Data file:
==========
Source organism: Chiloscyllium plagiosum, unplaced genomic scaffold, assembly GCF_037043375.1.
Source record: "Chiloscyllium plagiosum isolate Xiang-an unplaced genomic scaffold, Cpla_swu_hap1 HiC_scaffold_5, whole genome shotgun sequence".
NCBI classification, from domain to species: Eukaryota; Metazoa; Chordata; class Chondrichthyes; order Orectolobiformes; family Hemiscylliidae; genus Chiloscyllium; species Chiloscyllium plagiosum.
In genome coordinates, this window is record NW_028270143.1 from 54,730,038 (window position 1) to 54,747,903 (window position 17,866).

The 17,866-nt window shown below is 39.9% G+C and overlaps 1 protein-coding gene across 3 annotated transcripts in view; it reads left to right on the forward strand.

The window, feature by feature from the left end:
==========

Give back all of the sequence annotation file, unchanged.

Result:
Source organism: Chiloscyllium plagiosum, unplaced genomic scaffold, assembly GCF_037043375.1.
Source record: "Chiloscyllium plagiosum isolate Xiang-an unplaced genomic scaffold, Cpla_swu_hap1 HiC_scaffold_5, whole genome shotgun sequence".
NCBI classification, from domain to species: Eukaryota; Metazoa; Chordata; class Chondrichthyes; order Orectolobiformes; family Hemiscylliidae; genus Chiloscyllium; species Chiloscyllium plagiosum.
In genome coordinates, this window is record NW_028270143.1 from 54,730,038 (window position 1) to 54,747,903 (window position 17,866).

The 17,866-nt window shown below is 39.9% G+C and overlaps 1 protein-coding gene across 3 annotated transcripts in view; it reads left to right on the forward strand.

The window, feature by feature from the left end: